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A weh you get da new Clarks deh dawdi,
Which colour dat? Mad enuh Pawdi,
You alone have da style deh Dawdi.
Di Queen fi England haffi Luv off Yawdi
Real badman nuh model inna shorts,
Straight Jeans cut off foot pants
Everybody haffi ask weh me get mi clarks... - Vybz Kartel Feat Popcorn - "Clarks"
The above lines are an exerpt from the lyrics of a song that has been simply tearing up the Jamaican airwaves over the past month. This song aptly named Clarks is essentially a tribute to a shoe company who's products have for decades been a favourite in Jamaica. As far as I've remembered these Clarks have been essentially a status symbol in Jamaica as they are seen as the best pair of shoes one can ever own. Clarks are so popular that really I dont have to explain what Clarks are, I only do it because I realize that Jamaicans aren't the only people who read this journal. As a matter of fact, instead of saying Clarks, I could have said any of the following - Deserts, Bankrobbers, Wallabees - and every Jamaican who was born and grew up in Jamaica will instantly know what I'm talking about. Thats just how popular Clarks are here.
Even in high school the people who would wear Clarks to school were seemingly given just a bit more respect just because they were wearing clarks, and the attention given to these shoes, if given to ones schoolwork would produce a school which would have to raise the bar for A's and A+'s because too many people would be getting them. However thats not the purpose of this article.
For years I have always defended dancehall artists stating that the majority of the blame should really be placed on parents for the behaviour of their children and if anything the subsequent crime should be blamed largely on that same bad parenting... I still do hold firm to my belief, however this clarks song recently has opened my eyes to just how much of an effect dancehall music has on people. See since the release of this song (And a subsequent song by Kartel named Clarks Again) the price of Clarks has doubled or tripled in some instances, and most stores have now sold out on the product. As a matter of fact I have began to see people search through their closets with the aim of resurrecting their old pairs of Clarks so they may once again see the light of day.
So the queen of England is really loving Jamaicans at the moment because we simply can't get enough Clarks. However this has been met with some negativity as well, as with the growing popularity of the shoes and the growing shortage of these shoes, there are a growing number of Clarks related crimes. The local news had a report just the other day of 2 stores being robbed of nearly $2 Million worth of Clarks shoes, and there have also been an increasing number of reports of people having their shoes literally stolen from their feet.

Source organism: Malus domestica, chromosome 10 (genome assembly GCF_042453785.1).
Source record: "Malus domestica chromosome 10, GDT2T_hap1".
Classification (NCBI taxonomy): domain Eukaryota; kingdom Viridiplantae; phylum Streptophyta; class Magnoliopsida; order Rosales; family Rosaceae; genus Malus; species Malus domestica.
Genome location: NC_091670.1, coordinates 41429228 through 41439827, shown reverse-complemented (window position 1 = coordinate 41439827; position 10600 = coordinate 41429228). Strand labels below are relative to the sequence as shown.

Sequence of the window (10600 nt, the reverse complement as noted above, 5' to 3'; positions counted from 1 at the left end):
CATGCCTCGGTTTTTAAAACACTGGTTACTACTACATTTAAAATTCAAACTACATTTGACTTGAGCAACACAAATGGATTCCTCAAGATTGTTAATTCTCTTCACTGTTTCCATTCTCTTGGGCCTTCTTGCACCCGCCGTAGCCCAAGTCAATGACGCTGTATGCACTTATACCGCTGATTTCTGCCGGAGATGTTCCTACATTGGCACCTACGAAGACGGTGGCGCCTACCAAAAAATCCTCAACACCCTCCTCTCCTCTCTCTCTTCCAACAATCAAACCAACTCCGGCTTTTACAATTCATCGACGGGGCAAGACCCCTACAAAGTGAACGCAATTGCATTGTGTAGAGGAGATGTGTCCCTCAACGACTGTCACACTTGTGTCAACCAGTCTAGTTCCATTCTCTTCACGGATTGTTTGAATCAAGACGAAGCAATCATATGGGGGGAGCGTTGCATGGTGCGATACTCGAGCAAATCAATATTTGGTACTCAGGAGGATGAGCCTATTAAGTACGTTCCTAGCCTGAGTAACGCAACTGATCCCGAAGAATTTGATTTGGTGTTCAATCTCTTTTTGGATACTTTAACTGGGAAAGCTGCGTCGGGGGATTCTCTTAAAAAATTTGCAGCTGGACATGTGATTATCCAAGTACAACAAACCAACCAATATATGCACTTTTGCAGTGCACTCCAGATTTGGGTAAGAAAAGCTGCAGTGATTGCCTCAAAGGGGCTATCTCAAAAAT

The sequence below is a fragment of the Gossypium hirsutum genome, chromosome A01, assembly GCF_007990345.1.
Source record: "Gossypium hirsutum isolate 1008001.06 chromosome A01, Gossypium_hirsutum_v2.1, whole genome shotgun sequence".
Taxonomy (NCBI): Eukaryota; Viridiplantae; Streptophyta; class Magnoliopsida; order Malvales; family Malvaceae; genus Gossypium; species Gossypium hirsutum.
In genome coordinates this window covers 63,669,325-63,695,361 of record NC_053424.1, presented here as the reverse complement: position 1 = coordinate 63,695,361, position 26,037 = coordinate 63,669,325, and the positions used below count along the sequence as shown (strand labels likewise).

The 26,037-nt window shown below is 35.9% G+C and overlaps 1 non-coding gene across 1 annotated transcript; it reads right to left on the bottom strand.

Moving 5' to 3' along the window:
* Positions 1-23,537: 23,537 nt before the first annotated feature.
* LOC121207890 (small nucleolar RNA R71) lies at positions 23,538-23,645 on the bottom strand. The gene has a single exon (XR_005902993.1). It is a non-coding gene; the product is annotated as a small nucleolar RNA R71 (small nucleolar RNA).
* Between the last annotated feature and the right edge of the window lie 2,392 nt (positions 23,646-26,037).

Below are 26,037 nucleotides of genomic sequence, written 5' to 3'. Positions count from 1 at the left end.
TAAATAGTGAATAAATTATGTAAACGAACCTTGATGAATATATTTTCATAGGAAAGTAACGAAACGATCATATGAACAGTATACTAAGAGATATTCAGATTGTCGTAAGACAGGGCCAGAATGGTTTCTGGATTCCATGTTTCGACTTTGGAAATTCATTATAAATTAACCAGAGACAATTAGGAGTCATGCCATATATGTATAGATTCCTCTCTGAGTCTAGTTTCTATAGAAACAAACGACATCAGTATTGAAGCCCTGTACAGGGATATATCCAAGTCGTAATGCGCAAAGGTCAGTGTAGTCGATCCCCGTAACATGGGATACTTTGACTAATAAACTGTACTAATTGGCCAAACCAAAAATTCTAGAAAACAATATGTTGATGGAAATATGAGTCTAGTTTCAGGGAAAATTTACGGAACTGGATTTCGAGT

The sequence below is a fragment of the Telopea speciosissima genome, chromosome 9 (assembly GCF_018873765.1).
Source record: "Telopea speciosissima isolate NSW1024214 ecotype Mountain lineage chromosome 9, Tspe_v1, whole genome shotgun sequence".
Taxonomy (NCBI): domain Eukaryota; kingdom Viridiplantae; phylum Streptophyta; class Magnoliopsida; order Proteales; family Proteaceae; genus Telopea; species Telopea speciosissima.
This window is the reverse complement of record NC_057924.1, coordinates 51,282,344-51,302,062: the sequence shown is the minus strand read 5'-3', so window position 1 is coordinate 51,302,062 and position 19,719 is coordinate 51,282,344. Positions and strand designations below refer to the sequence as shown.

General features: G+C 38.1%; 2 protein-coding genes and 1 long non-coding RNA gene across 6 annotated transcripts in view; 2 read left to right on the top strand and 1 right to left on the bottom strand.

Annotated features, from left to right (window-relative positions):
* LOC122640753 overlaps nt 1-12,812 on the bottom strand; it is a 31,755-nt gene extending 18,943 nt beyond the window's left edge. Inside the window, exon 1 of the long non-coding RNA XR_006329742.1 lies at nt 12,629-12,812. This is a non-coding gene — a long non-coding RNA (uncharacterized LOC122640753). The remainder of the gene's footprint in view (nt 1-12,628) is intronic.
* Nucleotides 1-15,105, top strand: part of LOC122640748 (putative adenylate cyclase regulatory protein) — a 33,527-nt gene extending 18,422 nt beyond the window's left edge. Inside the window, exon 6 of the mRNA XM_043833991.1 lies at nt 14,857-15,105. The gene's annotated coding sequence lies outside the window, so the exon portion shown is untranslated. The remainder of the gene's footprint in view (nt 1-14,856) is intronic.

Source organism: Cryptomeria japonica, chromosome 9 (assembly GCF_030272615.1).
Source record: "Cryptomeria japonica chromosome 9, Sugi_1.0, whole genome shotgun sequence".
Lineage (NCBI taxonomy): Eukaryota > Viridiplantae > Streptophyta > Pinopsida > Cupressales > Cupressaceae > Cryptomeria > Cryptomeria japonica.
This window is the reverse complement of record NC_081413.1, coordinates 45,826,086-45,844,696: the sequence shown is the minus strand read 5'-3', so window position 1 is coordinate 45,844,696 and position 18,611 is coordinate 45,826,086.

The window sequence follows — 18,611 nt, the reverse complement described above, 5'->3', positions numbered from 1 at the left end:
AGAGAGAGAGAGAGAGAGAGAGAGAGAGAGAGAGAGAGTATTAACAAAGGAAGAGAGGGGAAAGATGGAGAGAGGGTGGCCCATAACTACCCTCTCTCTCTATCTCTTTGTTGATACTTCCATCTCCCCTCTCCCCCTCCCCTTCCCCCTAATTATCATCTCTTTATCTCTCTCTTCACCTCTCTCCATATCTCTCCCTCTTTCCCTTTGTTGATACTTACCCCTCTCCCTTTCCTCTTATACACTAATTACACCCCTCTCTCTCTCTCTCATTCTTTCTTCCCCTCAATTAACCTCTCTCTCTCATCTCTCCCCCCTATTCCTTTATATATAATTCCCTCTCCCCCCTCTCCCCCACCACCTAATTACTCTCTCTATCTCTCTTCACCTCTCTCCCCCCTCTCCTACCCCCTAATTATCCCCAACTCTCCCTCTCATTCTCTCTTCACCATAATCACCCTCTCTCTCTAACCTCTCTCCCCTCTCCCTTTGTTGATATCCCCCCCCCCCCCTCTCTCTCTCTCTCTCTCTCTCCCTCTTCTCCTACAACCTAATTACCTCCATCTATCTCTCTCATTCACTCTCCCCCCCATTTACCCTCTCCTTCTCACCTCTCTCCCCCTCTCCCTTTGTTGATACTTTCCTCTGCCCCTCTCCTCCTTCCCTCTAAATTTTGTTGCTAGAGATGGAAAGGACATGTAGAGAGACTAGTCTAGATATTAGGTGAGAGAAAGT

This in itself has made me realize that dancehall artists definitely shoulder a great responsibility in this country. While it can't be denied that a major portion of crime that happens in Jamaica, happens because of the corruption of the government and the police force, the lack of jobs education etc., the message that these artists portray does indeed play a role in the people who children look up to and the activities that they believe they should endorse.
People like Carolyn Cooper - lecturer at the University of the West indies and fervent supporter of dancehall - on numerous occasions write articles that defend what the artists are saying. The ones that I've read thoroughly include "is Ramping shop erotic in English", "Daggering with Cleaner Lyrics", and "Mi cant stop cry fi Buju", all of which are very intelligently written and well researched. However the main weakness that I have found with all these articles is that, while she shows very clearly how alot of the works of these artists are simply misunderstood by the public at large, she doesn't focus on the fact that whether or not we may be misunderstanding, the songs are still having the negative impact that they have come under much public fire for. When ramping shop was being attacked for its explicitness, the problem wasn't only with the lyrics of the song, but the effect wherein kids were singing and dancing in very adult ways to the song and that was quite disturbing. The Daggering era also had a similar effect where kids were on the roads following the messages of the songs. If you dont believe me go search youtube and you are bound to come upon a video of children dancing in this manner.
So you see its a two pronged effect that the music has, artists like Vybz kartel embellish the brand Clarks, while in the same breath embellishing killing somebody in broad daylight, as one will remember if they look at another song by Vybz Kartel "Broad Daylight":
We murder people inna broad daylight
sixpans we walk wid cause di AK light
A wah do dem bwoy wah inna play play fight
We a hot head, we shot up like a airplane fight
The lyrics using slang speak about a two weapons in the m16 (or sixpans), and the AK-47 (AK), and are quite an advertisement about the effectiveness of these weapons, also of note is how popular this song was.
So in the end I think one must note that, really while we can try to deny that the artists have no effect at all, they really have much more of an effect than we could possibly imagine. Especially in the current Jamaica where the access to music has become a simple matter of walking down the road. With that in mind it is time to call upon these artists to start taking reponsibility for their actions and try to sing more positive music. In the same light as Kartel sang about the Clarks shirt, how about singing about the goodness of Jamaican food? Or how about making an advertisement for Cooyah our local brand that could in turn make more jobs, all in all maybe its time to focus a little more on bettering Jamaica.